According to the new research paper from the NMFTA, remote RF attacks can be launched against brake controllers using equipment that costs from $300 to $10,000, from distances of up to 12ft. The organization said that tankers (used to transport fuel and other liquids) and triple road trains (used to transport a wide range of goods) appear to be more susceptible to attacks compared to other types of vehicles.

Tractor-trailer brake controller remote RF hack

The researchers warned that the PLC functionality currently available to attackers poses a serious risk to fleets and the trucking industry in general.

They have described several theoretical attack scenarios, including one in which well-funded attackers place transmitters at road choke points (e.g. ports, tunnels, bridges) to target a significant number of trucks. It’s also possible for an attacker to use a mobile transmitter in a long trailer towed by a passenger vehicle.

In the case of more susceptible equipment, such as tankers, it may be possible to launch an attack with a limited budget over shorter distances — for example, a lane separation or ditch-to-road.

While an attacker could try to cause damage in an effort to immobilize a vehicle, a malicious actor could also cause the ABS fault lamp in the cab to light up, which will likely get the driver to pull over at a safe location.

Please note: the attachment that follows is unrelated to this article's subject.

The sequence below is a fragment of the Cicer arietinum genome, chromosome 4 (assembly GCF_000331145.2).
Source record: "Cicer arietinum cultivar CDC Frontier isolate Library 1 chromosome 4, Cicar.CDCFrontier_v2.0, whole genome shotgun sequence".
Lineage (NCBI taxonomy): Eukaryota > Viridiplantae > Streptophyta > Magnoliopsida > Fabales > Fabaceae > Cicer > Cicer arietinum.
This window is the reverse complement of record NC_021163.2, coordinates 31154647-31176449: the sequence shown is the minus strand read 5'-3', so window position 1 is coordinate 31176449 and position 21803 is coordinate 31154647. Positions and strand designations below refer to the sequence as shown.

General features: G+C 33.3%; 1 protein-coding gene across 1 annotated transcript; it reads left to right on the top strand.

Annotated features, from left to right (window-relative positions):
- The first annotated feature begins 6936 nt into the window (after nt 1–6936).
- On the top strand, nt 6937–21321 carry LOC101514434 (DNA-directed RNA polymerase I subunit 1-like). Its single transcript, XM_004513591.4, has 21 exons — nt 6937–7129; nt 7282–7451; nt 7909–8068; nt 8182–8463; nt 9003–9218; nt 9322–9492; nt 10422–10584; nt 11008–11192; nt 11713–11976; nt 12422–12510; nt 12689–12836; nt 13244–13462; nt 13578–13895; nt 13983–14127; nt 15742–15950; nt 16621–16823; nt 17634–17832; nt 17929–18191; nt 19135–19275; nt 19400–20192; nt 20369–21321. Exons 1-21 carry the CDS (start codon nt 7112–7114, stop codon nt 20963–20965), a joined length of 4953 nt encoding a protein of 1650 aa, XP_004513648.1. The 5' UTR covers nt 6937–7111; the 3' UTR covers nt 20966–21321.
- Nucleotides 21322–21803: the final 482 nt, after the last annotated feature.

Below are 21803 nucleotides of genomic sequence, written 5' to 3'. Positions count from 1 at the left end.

The NMFTA has released a document describing mitigation options that can be implemented by vendors. The organization believes that — in the long term — J2497 tractor-trailer interfaces should only allow the required ABS warning messages. Diagnostics, resets, or other commands that could be abused for malicious purposes should not be allowed. Additional functionality should be moved to new data buses, ones that are designed with security in mind.

“NMFTA researched trailer brake controllers and communications because, when we began, there appeared to be a gap in knowledge of security of the trailer brake controllers and the industry was at a point where the existing communications standard (J2497 aka PLC4TRUCKS) would no longer be sufficient for fleets; new interface standards were being drafted by task forces in the ATA TMC [American Trucking Associations Technology & Maintenance Council],” Gardiner said.

He added, “NMFTA wanted to ensure that the next tractor trailer interface would be a secure platform for the myriad of functions that fleets would like to deploy on it over the next decades. NMFTA is working with ATA TMC task forces to propose amendments to the recommended practices, both as updates and as new ones have been developed.”

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Eduard Kovacs (@EduardKovacs) is a contributing editor at SecurityWeek. He worked as a high school IT teacher for two years before starting a career in journalism as Softpedia’s security news reporter. Eduard holds a bachelor’s degree in industrial informatics and a master’s degree in computer techniques applied in electrical engineering.